Dear John,

Do you mind if I call you John?  

I am sitting in the New Dominion Bookshop and reading “The Instruction Manual,” and there’s only one customer here, a bald man who called me Missy and asked me, "Ain’t you a pretty little thang?" Have you ever been called a thang, John? Mr. Wells, the bookshop owner, says I should never let on when a customer gives me the creeps, so I am reading your poem, “The Instruction Manual,” and not looking at him and not thinking of the word, thang. I’m saying to myself it’s no big thang. Not like this poem, which I like so much, I am trying to do what it does—resting my elbows on the table and staring out the window so I can be someplace else . . .

That's just an edited form of my original letter to Ashbery that went on and on about "thangs" and my favorite song back then, "Wild Thang." Over the years spanning from high school to college and after, I kept a literary journal in which I continued to compose inane and embarrassing fan letters to the likes of Henri Michaux, Denise Duhamel, Robert Bly, Tim Seibles, James Tate, Yannis Ritsos, and Amy Gerstler. I was particularly smitten by Amy Gerstler (whose last name spellcheck always changes to Gerstner).

Over the years, I have written a few fan letters to Amy Gerstler. In one early letter I imagined I was sending her The Bell Ringer. I said I had a suspicion that we were kindred, frolicsome souls.  In another I wrote that I had had a vision that she was the reincarnation of Emily Dickinson. I was certain that if she had her druthers, she would lead a cloistered existence. I asked if she, like Emily, had a large white dog, and if she, like me, was the kind of gal who prefers dogs to men.

  Screen Shot 2018-07-09 at 7.50.50 PMOne of my favorite Gerstler books was the out-of-print book, Past Lives, which looks like a grade school composition book and has a few pages that replicate first grade penmanship exercises, other pages with photographs stuck to them, and others are abecedaries and  others that I can’t describe. You have to see the book to believe it. Past Lives might not be Gerstler’s best book, but if you have a slightly perverse sense of humor, this is a book for you.

Of course, I didn’t just write fan letters in my journal. I also complained bitterly about po-biz.  I’ve always hated the process of entering the literary lottery. And like S., I like to bitch. In a one entry, written when I was taking a class in Cleveland with Alberta Turner, I wrote:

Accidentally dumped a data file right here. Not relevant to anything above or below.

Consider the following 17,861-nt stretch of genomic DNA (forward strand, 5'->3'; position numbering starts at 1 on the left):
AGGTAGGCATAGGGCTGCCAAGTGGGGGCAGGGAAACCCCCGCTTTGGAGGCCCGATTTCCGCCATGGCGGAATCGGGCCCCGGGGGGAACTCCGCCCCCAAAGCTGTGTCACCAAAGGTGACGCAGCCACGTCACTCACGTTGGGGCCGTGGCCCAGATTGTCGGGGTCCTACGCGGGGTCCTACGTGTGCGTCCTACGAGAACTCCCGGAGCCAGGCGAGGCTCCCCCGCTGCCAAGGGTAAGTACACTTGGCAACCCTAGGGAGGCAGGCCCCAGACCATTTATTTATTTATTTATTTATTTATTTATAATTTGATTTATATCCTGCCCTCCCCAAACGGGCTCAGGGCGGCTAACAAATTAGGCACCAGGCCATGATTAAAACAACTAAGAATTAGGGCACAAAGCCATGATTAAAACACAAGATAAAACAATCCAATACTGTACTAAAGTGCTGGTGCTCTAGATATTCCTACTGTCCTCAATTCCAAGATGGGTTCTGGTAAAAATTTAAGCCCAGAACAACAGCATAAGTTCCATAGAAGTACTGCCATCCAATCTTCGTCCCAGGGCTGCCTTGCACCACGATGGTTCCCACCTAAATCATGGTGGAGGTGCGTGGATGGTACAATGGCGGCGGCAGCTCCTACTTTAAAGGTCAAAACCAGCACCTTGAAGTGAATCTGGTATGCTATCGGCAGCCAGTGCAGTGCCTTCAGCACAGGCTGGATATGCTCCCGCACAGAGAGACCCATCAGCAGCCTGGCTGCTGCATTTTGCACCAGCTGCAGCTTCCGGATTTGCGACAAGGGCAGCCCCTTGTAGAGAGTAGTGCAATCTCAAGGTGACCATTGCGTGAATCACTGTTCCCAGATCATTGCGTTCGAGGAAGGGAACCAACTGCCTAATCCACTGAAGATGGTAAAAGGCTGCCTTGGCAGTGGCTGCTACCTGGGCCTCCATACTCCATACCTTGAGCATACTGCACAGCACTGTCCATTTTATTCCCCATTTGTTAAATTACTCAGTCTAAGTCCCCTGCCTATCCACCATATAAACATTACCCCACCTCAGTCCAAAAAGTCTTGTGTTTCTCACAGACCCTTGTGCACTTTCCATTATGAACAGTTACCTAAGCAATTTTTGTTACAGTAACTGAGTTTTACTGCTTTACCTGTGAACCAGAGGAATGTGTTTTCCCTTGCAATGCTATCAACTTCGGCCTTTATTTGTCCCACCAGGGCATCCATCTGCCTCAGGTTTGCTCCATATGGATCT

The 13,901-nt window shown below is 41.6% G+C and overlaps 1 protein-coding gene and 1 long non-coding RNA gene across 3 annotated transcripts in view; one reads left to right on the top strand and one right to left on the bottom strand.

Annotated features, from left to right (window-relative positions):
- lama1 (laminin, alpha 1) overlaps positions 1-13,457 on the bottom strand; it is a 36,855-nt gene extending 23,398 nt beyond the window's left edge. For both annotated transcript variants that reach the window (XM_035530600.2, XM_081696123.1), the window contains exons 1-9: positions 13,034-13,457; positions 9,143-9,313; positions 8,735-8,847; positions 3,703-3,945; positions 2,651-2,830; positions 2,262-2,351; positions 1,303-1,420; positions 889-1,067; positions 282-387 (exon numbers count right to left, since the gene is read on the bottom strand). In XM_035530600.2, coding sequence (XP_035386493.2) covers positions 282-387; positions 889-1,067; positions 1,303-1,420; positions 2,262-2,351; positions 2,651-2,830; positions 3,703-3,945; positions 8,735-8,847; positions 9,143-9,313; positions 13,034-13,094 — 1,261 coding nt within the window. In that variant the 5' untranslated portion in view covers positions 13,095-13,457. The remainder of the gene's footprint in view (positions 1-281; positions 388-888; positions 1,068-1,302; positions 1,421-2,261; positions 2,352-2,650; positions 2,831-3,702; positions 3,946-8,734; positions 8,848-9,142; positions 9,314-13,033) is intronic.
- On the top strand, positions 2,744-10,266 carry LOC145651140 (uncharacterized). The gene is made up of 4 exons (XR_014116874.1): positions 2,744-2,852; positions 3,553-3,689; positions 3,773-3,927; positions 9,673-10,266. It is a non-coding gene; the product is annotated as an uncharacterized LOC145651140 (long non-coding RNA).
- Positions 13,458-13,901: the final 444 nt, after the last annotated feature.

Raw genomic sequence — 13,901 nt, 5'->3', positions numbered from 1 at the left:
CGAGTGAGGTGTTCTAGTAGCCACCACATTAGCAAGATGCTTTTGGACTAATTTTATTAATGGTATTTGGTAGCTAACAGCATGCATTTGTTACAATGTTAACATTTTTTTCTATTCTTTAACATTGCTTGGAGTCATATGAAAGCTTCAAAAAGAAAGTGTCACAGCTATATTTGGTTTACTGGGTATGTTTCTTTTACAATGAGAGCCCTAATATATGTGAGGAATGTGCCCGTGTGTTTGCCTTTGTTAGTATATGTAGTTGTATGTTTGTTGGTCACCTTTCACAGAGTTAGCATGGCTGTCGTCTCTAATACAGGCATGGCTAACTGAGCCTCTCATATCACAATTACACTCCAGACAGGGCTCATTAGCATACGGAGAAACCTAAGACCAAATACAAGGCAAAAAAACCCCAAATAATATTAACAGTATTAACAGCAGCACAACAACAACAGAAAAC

Alberta says I should start sending my work out, but I HATE submitting poems!! Just last month I sent 5 poems to New American Writing. I figure I am new to writing and American. So I qualify, right? Wrong. Paul, the editor, wrote back that I didn’t meet his “editorial needs.” What does the term, “editorial needs” mean? Can Paul’s needs be pinpointed?  Defined? Met? I am feeling miffed.

 Miffed was one of Alberta Turner’s words. She said all poets feel miffed. Like me Alberta Turner admired Amy Gerstler.  I remember once when she spent the night at our house in Cleveland, we talked into the night, and I showed her Gestler's fan letter to Boy George from her book, The True Bride.  Clearly, no one writes a fan letter like Amy Gerstler.

Dear Boy George,

Only three things on earth seem useful or soothing to me. One: wearing stolen clothes. Two: photos of exquisitely dressed redheads. Three, your voice on the radio. Those songs fall smack-dab into my range! Not to embarrass you with my raw American awe, or let you think I’m the kinda girl who bends over for any guy who plucks his eyebrows and can make tight braids—but you’re the plump bisexual cherub of the eighties: clusters of Rubens’ painted angels, plus a dollop of the Pillsbury dough boy, all rolled into one! We could go skating, or just lie around my house eating pineapple. I could pierce your ears: I know how to freeze the lobes with ice so it doesn’t hurt. When I misunderstand your lyrics, they get even better. I thought the line I’M YOUR LOVER, NOT YOUR RIVAL, WAS I’M ANOTHER, NOT THE BIBLE, OR PRIME YOUR MOTHER, NOT A LIBEL, OR UNDERCOVER BOUGHT ARRIVAL. Great, huh? See, we’re of like minds. I almost died when I read in the Times how you saved that girl from drowning . . . dived down and pulled the blubbering sissy up. I’d give anything to be the limp, dripping form you stumbled from the lake with, draped over your pale, motherly arms, in a grateful faint, as your mascara ran and ran.

from the archive: first posted July 9,  2018